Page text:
A perfect example of a company that fulfils this particular requirement is Filecoin. This company disrupts Dropbox by holding your backed up files in a decentralized blockchain. Users rent out their computer space to backup the files from Filecoin, and in return they receive Filecoin tokens as payment. The tokens can then be traded for BTC, ETH, USD, or other currencies. Subscribers who wish to back up their files online purchase Filecoin from an exchange, and they pay the company in Filecoin tokens. Here, we see an example where the company is backing the value of their tokens with a useful service. Another excellent example is Copytrack. Their decentralized system stores copyright information on the blockchain, and their tradable CPY token is used to automate payments to copyright holders.

 

6. Communication

This relates to points #1 and #2 above. The team should be willing to engage with potential investors. This can be done through a blog on the company website or through popular social media platforms. This gives potential investors an idea of the temperament and accountability of the managing team, and it also gives the company a chance to clarify any misconceptions held by potential investors.

How the company communicates is also important. Teams that communicate in speculative language or who overuse buzzwords are a signal that the underlying concept has no real value proposition, and the ICO should be avoided. Instead, the company should focus on discussing the value proposition that their company offers, why their token is necessary for the company to succeed, and how they intend to support their community of users.

 

7. The foundation blockchain

What blockchain was used to support the project? Are the tokens a BTC variant, is the blockchain completely custom, or are the tokens based on ETH? The company should place this information directly on the ICO webpage. Most new companies offering tokens in ICOs are based on the Ethereum blockchain, thanks simply to its faster update time and its open source architecture.

 

8. Language

As obvious as it may seem, the company webpage and their whitepaper should use correct grammar, spelling, and punctuation. Many ICO funding pages neglect this point, and they appear highly unprofessional as a result. If the company won’t bother with something as simple as correct grammar, why would they bother to run the company properly?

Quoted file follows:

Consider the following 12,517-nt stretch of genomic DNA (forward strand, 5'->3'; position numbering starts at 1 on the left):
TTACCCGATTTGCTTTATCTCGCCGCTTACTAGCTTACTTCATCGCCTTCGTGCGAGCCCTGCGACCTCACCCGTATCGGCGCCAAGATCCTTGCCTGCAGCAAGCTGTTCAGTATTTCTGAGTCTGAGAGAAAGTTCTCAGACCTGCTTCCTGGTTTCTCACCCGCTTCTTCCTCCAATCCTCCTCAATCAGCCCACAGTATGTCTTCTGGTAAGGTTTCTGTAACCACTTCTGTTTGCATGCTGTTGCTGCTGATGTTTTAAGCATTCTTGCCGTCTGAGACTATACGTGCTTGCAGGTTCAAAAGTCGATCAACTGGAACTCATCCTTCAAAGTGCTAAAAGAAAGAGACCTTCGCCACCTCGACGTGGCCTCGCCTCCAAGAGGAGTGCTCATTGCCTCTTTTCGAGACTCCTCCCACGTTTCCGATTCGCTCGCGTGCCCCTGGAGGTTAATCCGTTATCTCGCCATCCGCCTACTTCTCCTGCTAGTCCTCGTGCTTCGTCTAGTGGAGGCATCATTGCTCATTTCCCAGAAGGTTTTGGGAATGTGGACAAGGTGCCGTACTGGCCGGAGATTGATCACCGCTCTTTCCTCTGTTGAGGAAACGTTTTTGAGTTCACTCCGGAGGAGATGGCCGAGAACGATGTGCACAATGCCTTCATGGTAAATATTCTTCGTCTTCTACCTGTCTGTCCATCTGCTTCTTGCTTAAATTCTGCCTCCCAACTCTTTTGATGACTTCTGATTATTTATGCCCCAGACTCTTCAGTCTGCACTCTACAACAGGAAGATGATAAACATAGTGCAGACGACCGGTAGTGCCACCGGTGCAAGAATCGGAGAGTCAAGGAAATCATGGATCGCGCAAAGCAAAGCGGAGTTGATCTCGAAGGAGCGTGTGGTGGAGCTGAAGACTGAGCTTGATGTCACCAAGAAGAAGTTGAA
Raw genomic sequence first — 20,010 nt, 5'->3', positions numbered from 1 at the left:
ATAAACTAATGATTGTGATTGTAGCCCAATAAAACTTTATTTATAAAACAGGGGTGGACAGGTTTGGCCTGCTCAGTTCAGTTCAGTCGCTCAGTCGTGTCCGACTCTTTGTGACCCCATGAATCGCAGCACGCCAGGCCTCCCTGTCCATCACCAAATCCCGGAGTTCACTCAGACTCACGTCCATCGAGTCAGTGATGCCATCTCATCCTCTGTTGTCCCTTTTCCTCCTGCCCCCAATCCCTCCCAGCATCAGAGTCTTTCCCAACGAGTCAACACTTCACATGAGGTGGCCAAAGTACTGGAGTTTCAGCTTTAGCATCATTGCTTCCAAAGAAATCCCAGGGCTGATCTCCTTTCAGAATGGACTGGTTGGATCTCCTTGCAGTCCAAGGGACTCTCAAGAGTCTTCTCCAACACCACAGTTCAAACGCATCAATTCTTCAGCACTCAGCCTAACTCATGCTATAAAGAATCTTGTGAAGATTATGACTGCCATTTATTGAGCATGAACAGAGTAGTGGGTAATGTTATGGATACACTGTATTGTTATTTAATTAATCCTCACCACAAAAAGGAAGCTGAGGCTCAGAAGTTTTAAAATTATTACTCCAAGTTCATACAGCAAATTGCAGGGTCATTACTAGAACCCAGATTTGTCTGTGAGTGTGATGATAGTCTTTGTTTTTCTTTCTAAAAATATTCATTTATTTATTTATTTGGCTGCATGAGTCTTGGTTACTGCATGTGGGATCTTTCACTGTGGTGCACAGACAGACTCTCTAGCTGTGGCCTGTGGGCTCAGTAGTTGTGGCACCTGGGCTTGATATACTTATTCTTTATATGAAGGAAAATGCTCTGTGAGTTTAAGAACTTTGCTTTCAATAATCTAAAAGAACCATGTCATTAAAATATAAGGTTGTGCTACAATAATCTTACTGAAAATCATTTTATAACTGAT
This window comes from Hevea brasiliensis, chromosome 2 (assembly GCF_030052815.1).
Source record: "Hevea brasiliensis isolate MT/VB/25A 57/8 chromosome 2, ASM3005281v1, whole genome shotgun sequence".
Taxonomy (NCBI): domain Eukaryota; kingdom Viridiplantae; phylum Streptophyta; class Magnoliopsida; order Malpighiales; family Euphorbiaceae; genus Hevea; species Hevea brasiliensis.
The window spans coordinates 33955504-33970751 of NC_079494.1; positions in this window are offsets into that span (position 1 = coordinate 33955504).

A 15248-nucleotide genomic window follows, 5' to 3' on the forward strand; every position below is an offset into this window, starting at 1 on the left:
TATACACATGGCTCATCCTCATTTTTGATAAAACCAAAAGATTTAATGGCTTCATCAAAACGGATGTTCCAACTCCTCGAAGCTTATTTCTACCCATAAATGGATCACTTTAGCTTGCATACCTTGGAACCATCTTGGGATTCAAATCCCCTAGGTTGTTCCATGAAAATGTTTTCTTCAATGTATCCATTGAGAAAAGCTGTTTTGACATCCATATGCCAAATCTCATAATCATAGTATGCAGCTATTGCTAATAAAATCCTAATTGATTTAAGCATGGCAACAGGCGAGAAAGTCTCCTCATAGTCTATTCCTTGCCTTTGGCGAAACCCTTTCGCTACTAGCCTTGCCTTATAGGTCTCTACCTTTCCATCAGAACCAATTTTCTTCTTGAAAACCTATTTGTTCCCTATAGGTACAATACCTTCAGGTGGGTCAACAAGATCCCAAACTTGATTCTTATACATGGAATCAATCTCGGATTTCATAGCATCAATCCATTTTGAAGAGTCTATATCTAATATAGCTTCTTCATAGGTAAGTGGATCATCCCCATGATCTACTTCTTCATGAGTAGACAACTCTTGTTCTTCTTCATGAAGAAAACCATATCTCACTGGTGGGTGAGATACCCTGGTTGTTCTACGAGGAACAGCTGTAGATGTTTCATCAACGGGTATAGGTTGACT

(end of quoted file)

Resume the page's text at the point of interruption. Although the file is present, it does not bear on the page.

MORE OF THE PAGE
Some companies that fundraise with ICOs will publish in buzzwords and speculative language. If they encourage you to act out of FOMO (fear of missing out), they probably are not serious about their underlying concept. These companies are only trying to tell you what you want to hear in order to convince you to part with your BTC.

 

9. Token distribution

The company should clearly communicate the total amount of capital they intend to raise, the total number of tokens they have generated, and the price per token should be realistic. A company that intends to sell billions of tokens valued at hundreds of dollars each has an unrealistic funding goal. The value of a token should also be comparable to its foundation coin.

Companies should disclose how many tokens they intend to keep for themselves after the ICO closes. A company that intends to keep the vast majority of unsold tokens likely intends to begin selling them as soon as the token lists on an exchange. The best companies will destroy all unsold tokens after the ICO closes.

 

10.   Exchanges

The tokens purchased during an ICO must be exchangeable for either fiat or another cryptocurrency in order for an investor to realize their ROI. The exchanges planning to list the token should be listed on the company website. More importantly, the exchanges should corroborate this information, either on their own websites or through a simple email to customer service. If a token is not listed on an exchange, then it is effectively worthless and investors should avoid it.